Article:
Now that the first generation of the “gayby boom” is entering adulthood, we can begin to gain firsthand insight into what it was like for these children to grow up with openly LGBT parents. One aspect of their coming of age that might be a bit of a surprise is their coming out experience. Coming out? About what? Certainly they would have no problem letting us know they were gay, right? Well, that isn’t the kind of coming out that we’re discussing.

“The process of coming out about your family can be a difficult one,” says 24 year old Jeff Degroot, who has two moms and is an active member of the national organization COLAGE (Children of Lesbians and Gays Everywhere). “I have never been ashamed of my family, but at the same time I grew up knowing that I would be teased if I talked about my parents in certain situations. When I was in middle school and high school I had to deal with the dueling emotions of guilt, brought on by not publically supporting my family, and embarrassment when peers asked me pointed questions about my family. I think it is important for parents to realize this struggle and support their children no matter how out they want to be about their family.”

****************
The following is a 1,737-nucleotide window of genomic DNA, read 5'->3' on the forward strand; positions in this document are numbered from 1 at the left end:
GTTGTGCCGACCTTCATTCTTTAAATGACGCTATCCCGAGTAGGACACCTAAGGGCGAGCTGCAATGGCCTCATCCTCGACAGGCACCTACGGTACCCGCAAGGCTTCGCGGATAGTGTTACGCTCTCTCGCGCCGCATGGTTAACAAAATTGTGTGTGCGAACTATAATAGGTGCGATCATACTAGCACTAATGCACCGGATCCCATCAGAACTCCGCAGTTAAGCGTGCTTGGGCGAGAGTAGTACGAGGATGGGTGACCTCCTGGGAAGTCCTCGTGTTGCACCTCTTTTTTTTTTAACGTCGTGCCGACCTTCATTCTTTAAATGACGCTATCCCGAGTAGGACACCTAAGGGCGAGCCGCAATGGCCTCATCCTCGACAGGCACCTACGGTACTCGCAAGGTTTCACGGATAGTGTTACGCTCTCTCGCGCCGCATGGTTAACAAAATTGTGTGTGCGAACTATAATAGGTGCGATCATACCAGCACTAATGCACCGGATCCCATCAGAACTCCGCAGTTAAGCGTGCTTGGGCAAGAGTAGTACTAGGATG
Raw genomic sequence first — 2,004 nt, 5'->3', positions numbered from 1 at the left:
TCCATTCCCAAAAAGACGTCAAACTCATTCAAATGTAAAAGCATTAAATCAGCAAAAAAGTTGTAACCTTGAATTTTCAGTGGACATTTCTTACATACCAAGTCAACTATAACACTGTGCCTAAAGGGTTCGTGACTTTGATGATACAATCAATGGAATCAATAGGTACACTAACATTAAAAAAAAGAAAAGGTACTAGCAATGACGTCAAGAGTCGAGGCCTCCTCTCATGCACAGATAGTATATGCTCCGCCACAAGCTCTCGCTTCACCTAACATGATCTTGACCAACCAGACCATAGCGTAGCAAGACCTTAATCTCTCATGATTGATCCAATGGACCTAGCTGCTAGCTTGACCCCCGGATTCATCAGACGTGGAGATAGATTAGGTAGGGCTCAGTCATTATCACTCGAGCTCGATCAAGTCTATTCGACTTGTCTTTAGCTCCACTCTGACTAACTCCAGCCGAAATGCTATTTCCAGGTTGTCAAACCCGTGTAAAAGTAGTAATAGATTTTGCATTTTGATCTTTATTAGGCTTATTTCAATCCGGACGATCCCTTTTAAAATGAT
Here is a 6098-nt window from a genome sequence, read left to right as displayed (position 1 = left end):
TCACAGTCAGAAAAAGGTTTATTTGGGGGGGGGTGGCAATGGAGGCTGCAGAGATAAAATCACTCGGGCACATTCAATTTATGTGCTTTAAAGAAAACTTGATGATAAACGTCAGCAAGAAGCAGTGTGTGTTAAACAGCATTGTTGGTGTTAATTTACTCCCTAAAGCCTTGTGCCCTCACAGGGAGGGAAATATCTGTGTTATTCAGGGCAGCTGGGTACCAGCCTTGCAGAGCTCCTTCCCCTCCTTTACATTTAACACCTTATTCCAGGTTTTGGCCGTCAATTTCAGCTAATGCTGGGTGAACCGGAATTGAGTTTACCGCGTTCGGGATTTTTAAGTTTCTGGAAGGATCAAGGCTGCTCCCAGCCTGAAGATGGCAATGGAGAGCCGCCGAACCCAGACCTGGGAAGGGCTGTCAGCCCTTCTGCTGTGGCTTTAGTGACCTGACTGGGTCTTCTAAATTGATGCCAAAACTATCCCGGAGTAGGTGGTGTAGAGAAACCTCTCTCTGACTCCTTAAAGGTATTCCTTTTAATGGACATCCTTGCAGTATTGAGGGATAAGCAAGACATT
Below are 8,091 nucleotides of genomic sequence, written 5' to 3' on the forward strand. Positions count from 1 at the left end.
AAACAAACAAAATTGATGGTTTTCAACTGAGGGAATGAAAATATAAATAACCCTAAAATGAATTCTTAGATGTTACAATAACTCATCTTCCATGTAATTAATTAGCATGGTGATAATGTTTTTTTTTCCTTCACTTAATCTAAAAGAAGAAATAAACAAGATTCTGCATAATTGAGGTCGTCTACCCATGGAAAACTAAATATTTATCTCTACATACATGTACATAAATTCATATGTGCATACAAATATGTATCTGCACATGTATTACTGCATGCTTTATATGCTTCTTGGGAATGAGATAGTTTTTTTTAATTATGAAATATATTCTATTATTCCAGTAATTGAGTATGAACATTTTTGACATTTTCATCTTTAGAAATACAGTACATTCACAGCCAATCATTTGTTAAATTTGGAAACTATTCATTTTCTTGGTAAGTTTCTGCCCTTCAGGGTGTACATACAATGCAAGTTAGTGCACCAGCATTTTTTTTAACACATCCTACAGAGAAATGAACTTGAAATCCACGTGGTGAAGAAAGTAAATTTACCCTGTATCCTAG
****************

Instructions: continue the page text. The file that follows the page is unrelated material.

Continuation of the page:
“I also have to face the everyday reality that my family is treated differently. From the time I was in first grade there were measures on the Oregon (where I grew up) ballot to legalize discrimination against my family. Beyond the political discrimination, there have been countless social situations where peers of mine have said hateful or ignorant things about the LGBT community without knowing my family structure.”

There is also a generational element at play in regards to how safe our children feel with being open, Mr. DeGroot explains, “I have met (other children of LGBT parents) who are in middle school and have been enthusiastic about talking about their family, and others who are my age or older who still do not discuss their family with even their close friends.”

The one common experience for all these kids after coming out are the endless questions. Among the FAQs are “What is it like to never know your dad/mom?,” “How were you conceived/born,” “What is it like to grow up with two moms/dads?,” etc. According to Mr. DeGroot, “Most people feel too uncomfortable to ask these questions thinking they might offend me, but I enjoy talking about my family and I think it is generally a good thing for more people to have exposure to those of us raised in non-traditional families.”

“I feel blessed to be raised by two loving parents who had the courage to do something different and start an alternative family, which has caused me to face life with an open mind and cherish what is different.”